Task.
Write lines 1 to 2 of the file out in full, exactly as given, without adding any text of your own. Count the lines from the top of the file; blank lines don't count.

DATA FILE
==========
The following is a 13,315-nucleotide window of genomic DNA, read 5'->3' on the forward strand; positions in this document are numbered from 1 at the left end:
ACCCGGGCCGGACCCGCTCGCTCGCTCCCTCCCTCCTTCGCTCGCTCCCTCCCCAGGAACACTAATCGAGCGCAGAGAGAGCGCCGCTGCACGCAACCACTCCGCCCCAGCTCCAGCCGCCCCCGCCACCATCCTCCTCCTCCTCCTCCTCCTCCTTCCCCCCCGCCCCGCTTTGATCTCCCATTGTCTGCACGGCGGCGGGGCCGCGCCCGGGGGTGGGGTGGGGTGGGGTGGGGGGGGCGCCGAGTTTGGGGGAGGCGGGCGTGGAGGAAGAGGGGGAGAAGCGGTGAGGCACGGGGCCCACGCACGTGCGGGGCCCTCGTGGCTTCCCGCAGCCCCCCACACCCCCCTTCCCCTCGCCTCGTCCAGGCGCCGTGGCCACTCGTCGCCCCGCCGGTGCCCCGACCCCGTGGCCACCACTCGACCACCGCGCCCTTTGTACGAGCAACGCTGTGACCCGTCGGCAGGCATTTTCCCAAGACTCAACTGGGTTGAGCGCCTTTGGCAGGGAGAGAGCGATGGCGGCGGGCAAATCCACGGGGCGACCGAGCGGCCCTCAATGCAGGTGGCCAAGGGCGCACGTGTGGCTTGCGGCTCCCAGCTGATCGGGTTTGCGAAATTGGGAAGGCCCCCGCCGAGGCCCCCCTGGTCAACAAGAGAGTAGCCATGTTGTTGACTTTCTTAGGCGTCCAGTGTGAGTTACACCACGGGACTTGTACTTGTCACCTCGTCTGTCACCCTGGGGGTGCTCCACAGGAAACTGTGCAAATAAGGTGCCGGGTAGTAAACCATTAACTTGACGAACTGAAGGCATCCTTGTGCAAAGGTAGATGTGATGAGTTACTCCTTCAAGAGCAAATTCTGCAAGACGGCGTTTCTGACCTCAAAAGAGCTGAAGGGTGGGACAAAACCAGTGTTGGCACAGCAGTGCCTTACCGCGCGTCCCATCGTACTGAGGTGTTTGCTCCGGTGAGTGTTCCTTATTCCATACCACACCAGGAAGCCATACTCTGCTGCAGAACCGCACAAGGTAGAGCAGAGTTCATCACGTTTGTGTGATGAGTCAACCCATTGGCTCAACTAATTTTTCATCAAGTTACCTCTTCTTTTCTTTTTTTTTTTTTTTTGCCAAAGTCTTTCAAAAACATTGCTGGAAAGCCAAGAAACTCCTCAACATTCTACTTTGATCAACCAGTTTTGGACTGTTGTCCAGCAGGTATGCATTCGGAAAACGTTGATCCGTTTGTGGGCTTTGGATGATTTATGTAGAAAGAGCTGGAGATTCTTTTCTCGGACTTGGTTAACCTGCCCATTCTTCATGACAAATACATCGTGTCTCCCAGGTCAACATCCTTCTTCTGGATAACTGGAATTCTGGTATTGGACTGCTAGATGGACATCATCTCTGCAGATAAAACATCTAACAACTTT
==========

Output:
The following is a 13,315-nucleotide window of genomic DNA, read 5'->3' on the forward strand; positions in this document are numbered from 1 at the left end:
ACCCGGGCCGGACCCGCTCGCTCGCTCCCTCCCTCCTTCGCTCGCTCCCTCCCCAGGAACACTAATCGAGCGCAGAGAGAGCGCCGCTGCACGCAACCACTCCGCCCCAGCTCCAGCCGCCCCCGCCACCATCCTCCTCCTCCTCCTCCTCCTCCTTCCCCCCCGCCCCGCTTTGATCTCCCATTGTCTGCACGGCGGCGGGGCCGCGCCCGGGGGTGGGGTGGGGTGGGGTGGGGGGGGCGCCGAGTTTGGGGGAGGCGGGCGTGGAGGAAGAGGGGGAGAAGCGGTGAGGCACGGGGCCCACGCACGTGCGGGGCCCTCGTGGCTTCCCGCAGCCCCCCACACCCCCCTTCCCCTCGCCTCGTCCAGGCGCCGTGGCCACTCGTCGCCCCGCCGGTGCCCCGACCCCGTGGCCACCACTCGACCACCGCGCCCTTTGTACGAGCAACGCTGTGACCCGTCGGCAGGCATTTTCCCAAGACTCAACTGGGTTGAGCGCCTTTGGCAGGGAGAGAGCGATGGCGGCGGGCAAATCCACGGGGCGACCGAGCGGCCCTCAATGCAGGTGGCCAAGGGCGCACGTGTGGCTTGCGGCTCCCAGCTGATCGGGTTTGCGAAATTGGGAAGGCCCCCGCCGAGGCCCCCCTGGTCAACAAGAGAGTAGCCATGTTGTTGACTTTCTTAGGCGTCCAGTGTGAGTTACACCACGGGACTTGTACTTGTCACCTCGTCTGTCACCCTGGGGGTGCTCCACAGGAAACTGTGCAAATAAGGTGCCGGGTAGTAAACCATTAACTTGACGAACTGAAGGCATCCTTGTGCAAAGGTAGATGTGATGAGTTACTCCTTCAAGAGCAAATTCTGCAAGACGGCGTTTCTGACCTCAAAAGAGCTGAAGGGTGGGACAAAACCAGTGTTGGCACAGCAGTGCCTTACCGCGCGTCCCATCGTACTGAGGTGTTTGCTCCGGTGAGTGTTCCTTATTCCATACCACACCAGGAAGCCATACTCTGCTGCAGAACCGCACAAGGTAGAGCAGAGTTCATCACGTTTGTGTGATGAGTCAACCCATTGGCTCAACTAATTTTTCATCAAGTTACCTCTTCTTTTCTTTTTTTTTTTTTTTTGCCAAAGTCTTTCAAAAACATTGCTGGAAAGCCAAGAAACTCCTCAACATTCTACTTTGATCAACCAGTTTTGGACTGTTGTCCAGCAGGTATGCATTCGGAAAACGTTGATCCGTTTGTGGGCTTTGGATGATTTATGTAGAAAGAGCTGGAGATTCTTTTCTCGGACTTGGTTAACCTGCCCATTCTTCATGACAAATACATCGTGTCTCCCAGGTCAACATCCTTCTTCTGGATAACTGGAATTCTGGTATTGGACTGCTAGATGGACATCATCTCTGCAGATAAAACATCTAACAACTTT